ISIS vs. Al Qaeda: Jihadism’s Global Civil War

Al Qaeda and its rogue stepchild, the Islamic State, are locked in mortal combat. The two are now competing for more than the leadership of the jihadist movement—they are competing for its soul.

March-April 2015

Yet although Al Qaeda has repeatedly called for attacks against Westerners, and especially Americans, it has refrained from killing Westerners when it suited its purposes. The most notable example of this is Al Qaeda’s decision on multiple occasions to grant Western journalists safe passage into Al Qaeda safe havens and allow them to interview bin Laden face to face. Terrorism doesn’t work if no one is watching, and in the days before YouTube and Twitter, Al Qaeda needed journalists to bring its message to its target audience.

The Islamic State evolved out of the civil wars in Iraq and Syria, and its tactics reflect this context. The Islamic State seeks to conquer, and thus it deploys artillery, massed forces and even tanks as it sweeps into new areas or defends existing holdings. Terrorism, in this context, is part of revolutionary war: it is used to undermine morale in the army and police, force a sectarian backlash or otherwise create dynamics that help conquest on the ground. But it is an adjunct to a more conventional struggle.

In territory it controls, the Islamic State uses mass executions, public beheadings, rape and symbolic crucifixion displays to terrorize the population into submission and “purify” the community, and at the same time provides basic (if minimal) services. This mix earns them some support, or at least acquiescence, from the population. Al Qaeda, in contrast, favors a more measured approach. A decade ago Zawahiri chastised the Iraqi jihadists for their brutality, correctly believing this would turn the population against them and alienate the broader Muslim community, and he has raised this issue in the current conflict as well. Al Qaeda recommends proselytizing in the parts of Syria where its affiliate Jabhat al-Nusra holds sway, trying to convince local Muslims to adopt Al Qaeda’s views rather than forcing them to do so.


HELPING THE Islamic State’s meteoric rise and its ability to attract tens of thousands of young men (and a few women) to its ranks from around the world, including from many Western countries, is its ability to use social media to disseminate its propaganda to its target demographic: angsty Muslim males roughly between the ages of eighteen and thirty-five. The leaders and members of the Islamic State are a generation younger than those of Al Qaeda (Baghdadi is believed to be around forty-three years old, whereas Zawahiri is sixty-three years old), and the generation gap shows.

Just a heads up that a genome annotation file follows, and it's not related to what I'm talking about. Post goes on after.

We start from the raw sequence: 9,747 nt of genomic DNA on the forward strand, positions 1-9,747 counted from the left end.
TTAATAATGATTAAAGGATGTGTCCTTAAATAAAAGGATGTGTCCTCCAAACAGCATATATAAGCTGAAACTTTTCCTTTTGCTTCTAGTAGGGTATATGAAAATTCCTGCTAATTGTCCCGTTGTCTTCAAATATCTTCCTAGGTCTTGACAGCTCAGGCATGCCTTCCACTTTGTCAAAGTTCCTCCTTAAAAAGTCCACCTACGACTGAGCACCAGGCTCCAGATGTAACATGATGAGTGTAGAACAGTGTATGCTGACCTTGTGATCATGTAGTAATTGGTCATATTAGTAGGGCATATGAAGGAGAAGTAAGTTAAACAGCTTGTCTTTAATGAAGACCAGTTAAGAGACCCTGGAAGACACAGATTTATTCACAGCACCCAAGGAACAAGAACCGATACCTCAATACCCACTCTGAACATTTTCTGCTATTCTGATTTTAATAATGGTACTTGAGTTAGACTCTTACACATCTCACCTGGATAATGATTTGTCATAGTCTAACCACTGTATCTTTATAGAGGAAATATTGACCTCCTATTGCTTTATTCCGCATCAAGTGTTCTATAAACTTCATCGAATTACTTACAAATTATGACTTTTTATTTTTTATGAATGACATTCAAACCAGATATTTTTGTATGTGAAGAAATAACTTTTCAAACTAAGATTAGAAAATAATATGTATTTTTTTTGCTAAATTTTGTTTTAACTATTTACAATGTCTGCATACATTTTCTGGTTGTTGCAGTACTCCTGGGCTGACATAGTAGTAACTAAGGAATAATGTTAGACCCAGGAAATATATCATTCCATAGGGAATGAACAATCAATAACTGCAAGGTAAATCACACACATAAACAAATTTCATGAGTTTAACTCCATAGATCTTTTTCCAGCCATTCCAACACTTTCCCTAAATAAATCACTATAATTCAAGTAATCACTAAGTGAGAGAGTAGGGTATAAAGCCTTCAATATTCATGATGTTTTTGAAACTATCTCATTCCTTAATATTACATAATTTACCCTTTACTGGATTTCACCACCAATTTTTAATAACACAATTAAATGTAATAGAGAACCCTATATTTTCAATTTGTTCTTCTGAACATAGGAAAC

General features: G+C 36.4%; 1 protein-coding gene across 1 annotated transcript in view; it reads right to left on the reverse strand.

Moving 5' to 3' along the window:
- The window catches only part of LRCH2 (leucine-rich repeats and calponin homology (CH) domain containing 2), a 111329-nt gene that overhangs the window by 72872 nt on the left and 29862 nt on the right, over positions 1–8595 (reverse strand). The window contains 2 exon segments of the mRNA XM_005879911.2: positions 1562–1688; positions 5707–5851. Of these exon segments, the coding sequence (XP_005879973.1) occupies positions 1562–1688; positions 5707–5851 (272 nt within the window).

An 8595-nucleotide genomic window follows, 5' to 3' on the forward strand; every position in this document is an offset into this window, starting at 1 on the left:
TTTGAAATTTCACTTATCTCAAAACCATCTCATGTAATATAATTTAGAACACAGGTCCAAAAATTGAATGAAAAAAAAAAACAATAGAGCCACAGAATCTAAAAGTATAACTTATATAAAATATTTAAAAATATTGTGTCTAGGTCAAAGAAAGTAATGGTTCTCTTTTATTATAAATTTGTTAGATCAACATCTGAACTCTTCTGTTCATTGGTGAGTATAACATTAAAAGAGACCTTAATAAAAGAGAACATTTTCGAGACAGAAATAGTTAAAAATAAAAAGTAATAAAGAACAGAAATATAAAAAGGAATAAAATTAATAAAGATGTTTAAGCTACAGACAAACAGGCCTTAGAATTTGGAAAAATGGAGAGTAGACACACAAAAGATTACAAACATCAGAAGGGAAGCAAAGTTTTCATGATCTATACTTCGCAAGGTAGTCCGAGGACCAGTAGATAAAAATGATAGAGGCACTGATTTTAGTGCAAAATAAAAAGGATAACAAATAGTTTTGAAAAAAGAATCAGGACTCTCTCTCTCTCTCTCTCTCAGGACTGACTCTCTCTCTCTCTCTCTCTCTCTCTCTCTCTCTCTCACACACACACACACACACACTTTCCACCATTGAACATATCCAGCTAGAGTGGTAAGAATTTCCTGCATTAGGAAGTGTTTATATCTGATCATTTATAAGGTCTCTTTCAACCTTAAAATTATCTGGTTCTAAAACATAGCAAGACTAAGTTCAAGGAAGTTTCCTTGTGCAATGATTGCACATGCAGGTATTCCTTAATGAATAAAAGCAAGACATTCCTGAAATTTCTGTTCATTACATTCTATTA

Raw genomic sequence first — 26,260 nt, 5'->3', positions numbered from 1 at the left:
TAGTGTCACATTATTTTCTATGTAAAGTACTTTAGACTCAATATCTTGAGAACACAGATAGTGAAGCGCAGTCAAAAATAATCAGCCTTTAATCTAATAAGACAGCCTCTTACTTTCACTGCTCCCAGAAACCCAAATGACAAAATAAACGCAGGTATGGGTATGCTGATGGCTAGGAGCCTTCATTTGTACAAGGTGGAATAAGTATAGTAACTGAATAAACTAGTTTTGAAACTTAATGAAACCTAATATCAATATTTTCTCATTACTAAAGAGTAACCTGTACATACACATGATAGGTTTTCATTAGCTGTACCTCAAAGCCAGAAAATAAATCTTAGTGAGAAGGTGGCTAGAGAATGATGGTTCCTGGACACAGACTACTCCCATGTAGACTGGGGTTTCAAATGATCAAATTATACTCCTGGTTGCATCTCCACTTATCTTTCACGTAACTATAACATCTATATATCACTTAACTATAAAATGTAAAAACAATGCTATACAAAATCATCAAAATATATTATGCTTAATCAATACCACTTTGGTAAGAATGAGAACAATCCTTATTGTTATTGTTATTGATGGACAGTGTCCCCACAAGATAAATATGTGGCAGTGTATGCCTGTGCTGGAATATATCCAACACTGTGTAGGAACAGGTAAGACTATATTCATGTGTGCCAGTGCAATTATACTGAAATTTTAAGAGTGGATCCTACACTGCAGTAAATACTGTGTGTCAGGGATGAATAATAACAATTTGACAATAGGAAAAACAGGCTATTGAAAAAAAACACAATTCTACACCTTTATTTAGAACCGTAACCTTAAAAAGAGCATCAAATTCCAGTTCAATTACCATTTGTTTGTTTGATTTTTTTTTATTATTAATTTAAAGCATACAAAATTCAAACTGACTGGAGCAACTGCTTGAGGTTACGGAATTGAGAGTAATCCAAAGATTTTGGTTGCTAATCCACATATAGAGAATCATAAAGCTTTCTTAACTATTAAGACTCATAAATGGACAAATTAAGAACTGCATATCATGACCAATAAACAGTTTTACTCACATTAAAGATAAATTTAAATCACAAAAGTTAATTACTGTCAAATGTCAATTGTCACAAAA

As Gabriel Weimann, a professor of communication at Haifa University in Israel who studies terrorists’ Internet use, points out, the Al Qaeda core continues to rely heavily on “older” Internet platforms like websites and online forums rather than more modern social-media platforms frequented by young people (Twitter, Facebook, Instagram, etc.). This makes sense: on September 11, 2001, at the height of Al Qaeda’s power and influence, the very first iPod had yet to be released, laptops with built-in Wi-Fi were the hot new technology and Myspace wouldn’t even be launched for another two years—let alone Facebook, Twitter or YouTube.

The Islamic State, on the other hand, came of age in the world of smart phones, hashtags and viral videos, and its public-relations methods reflect this: the group issues propaganda in multiple languages across multiple social-media platforms, even hijacking hashtags like “#WorldCup2014” to get its message out. Some of its propaganda comes from the top, but much is generated from below, enabling it to crowdsource jihad—recruiters even encourage incoming fighters to bring their smart phones with them so they can share their exploits on the battlefield on Twitter and Instagram. Indeed, Islamic State supporters reportedly were behind the January hacking of the U.S. Central Command Twitter feed.

Some of Al Qaeda’s affiliates—particularly Al Qaeda in the Arabian Peninsula (AQAP), the group behind the online magazine Inspire—have updated their online propaganda efforts to keep up with the times. But the Al Qaeda core still mostly produces variants of the same tired old content it has been putting out since 2001—long videos featuring senior Al Qaeda ideologues pontificating about various aspects of jihad and quoting extensively from the Koran. Compare this to the video released by the Islamic State titled Flames of War, which features rousing music; dramatic explosions; clips of Barack Obama and George W. Bush overlaid with CGI flames; footage of jihadists firing RPGs in the midst of battle; graphic, blood-soaked images of dead enemies; and a voice-over (in English, of course, with Arabic subtitles) detailing the glorious rise of the Islamic State. Which do you think is more likely to attract the attention of an eighteen-year-old dreaming of adventure and glory?


TRADITIONAL JIHADIST ideologues oppose the Islamic State. Even the extremely influential Abu Muhammad al-Maqdisi, who mentored Zarqawi when the two were together in Jordan, has called the Islamic State, the successor organization to Zarqawi’s group, “deviant.” The Islamic State, however, is doing an end run around Al Qaeda and other senior jihadist voices to become the dominant jihadist organization today.